Wednesday, October 12, 2011

Bringing A Taste of Home To My New Home

About two weeks before I left for France, I was checking the syllabi for our Bates classes and checking the dates for our weekend excursions. I saw that not only was I going to be in Brittany for Rosh Hashanah, but I would also be in Paris for Yom Kippur. I couldn’t be more upset. Fasting in Paris?! I couldn’t even imagine. I emailed Professor Read immediately, and he said we would do our best to come up with some alternate solution for me.

Celebrating the Jewish High Holidays is something very important to me. At home I go to Synagogue for High Holiday services with my family. I figured that when I came to Nantes, this would be something I could do as well. I was excited to have this cultural experience of attending Synagogue in a different country. However, the more I looked into attending Synagogues here, the more complicated it became. In the end, I realized it just was not going to work out. I was really upset that one of the things that would make me feel at home was just not going to happen.
I told Ebbe about how I had given up on going to Synagogue and was going to do my own little service by myself and read some things my Rabbi was sending me. We continued talking about other ways that could make the holidays feel special for me. She told me her father had this excellent Challah recipe that we could make for Rosh Hashanah. I was so excited about this idea!

That night I talked with my host mother about the Jewish Holidays. It took me a while to explain to her in half French and half English that I was Jewish, that next week was a Jewish Holiday called Rosh Hashanah and that I would be baking special bread for the holiday. I was so excited that I had just had half a conversation in French and that I would be able to still do something special for my holiday!

Wednesday, September 28th—Eve of Rosh Hashanah.

Ebbe, Max and I went to Professor Read’s apartment to cook Challah. Google became a much-needed resource, as we had to convert the cups to liters and Fahrenheit to Celsius. One of the first steps was to put the yeast into the water. The yeast in France is different than what we would buy back in the United States. We all watched as Max poured the yeast into the water and crossed our fingers that it was in fact yeast and that we could continue on our Challah baking adventure. Luckily, it was in fact yeast and we continued on with our baking! We all took turns pouring in ingredients, stirring the batter and kneading the dough. Then we waited as the dough had to rise….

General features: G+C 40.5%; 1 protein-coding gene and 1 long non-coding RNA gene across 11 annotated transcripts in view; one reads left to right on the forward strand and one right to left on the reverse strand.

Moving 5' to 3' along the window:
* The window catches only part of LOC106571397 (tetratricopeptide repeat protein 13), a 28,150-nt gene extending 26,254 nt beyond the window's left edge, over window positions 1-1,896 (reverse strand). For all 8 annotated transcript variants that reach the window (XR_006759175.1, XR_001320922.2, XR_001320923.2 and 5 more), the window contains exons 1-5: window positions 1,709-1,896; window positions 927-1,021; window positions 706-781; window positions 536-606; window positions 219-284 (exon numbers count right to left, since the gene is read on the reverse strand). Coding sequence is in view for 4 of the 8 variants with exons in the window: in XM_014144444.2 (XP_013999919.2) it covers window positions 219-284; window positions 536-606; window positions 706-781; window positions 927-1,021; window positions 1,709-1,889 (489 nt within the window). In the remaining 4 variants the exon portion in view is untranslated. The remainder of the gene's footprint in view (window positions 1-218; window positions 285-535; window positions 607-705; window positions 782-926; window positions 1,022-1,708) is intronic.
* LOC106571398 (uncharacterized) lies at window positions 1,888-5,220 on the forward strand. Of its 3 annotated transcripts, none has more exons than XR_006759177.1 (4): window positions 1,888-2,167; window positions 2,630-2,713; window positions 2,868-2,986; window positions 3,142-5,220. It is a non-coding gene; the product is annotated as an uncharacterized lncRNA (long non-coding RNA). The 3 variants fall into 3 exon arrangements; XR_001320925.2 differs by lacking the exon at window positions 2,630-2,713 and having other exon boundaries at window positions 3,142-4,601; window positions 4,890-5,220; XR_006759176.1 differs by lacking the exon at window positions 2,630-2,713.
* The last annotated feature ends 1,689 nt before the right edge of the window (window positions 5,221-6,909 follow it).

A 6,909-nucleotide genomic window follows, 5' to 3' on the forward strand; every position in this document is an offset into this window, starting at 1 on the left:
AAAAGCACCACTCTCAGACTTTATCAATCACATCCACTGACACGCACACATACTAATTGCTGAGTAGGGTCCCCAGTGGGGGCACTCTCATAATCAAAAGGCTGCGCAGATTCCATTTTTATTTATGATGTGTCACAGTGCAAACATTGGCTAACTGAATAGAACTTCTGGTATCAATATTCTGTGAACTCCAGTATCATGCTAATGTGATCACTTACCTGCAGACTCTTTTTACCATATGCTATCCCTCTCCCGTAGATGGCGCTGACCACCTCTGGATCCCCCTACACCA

When it was ready we split the dough into two large pieces and one small piece. Max and I each braided our own Challahs and then we made a small, baby Challah for Professor Read. It was the cutest Challah I had ever seen! Again we had to let the dough rise…

Then after a little bit of time, it was time to cook the Challahs. We almost forgot to brush egg on the outside of the braided Challah to make it shiny. Professor Read quickly brushed on the egg and we put the Challahs into the oven. Professor Read’s European apartment filled with the smell of Challah. Luckily we set our timer for less time than the recipe called for, because with the French convection oven the Challah baked faster. We took the Challahs out at the perfect time and immediately started taking pictures of our masterpiece. We even made sure that we held the Challah in the perfect sunlight that was flooding into the apartment. It looked best still on the tray, sitting on the wooden floorboards. It was all very humorous watching us as we gathered around taking pictures of the Challah on the floor. 


When I got back to my host families house, I was greeted with smiles and curiosity about the food I had with me. I walked into the living room and saw they had decorated the table beautifully for me for the special day. The kids had each made me a card and my host parents had bought me a purse. Usually I don’t exchange gifts with my family for Rosh Hashanah, but it was very sweet of them to think of me. They explained to me they didn’t know what I usually did back home, but that they wanted to make it special for me. They even let me sit at the head of the table, usually my host father’s, Vincent, seat.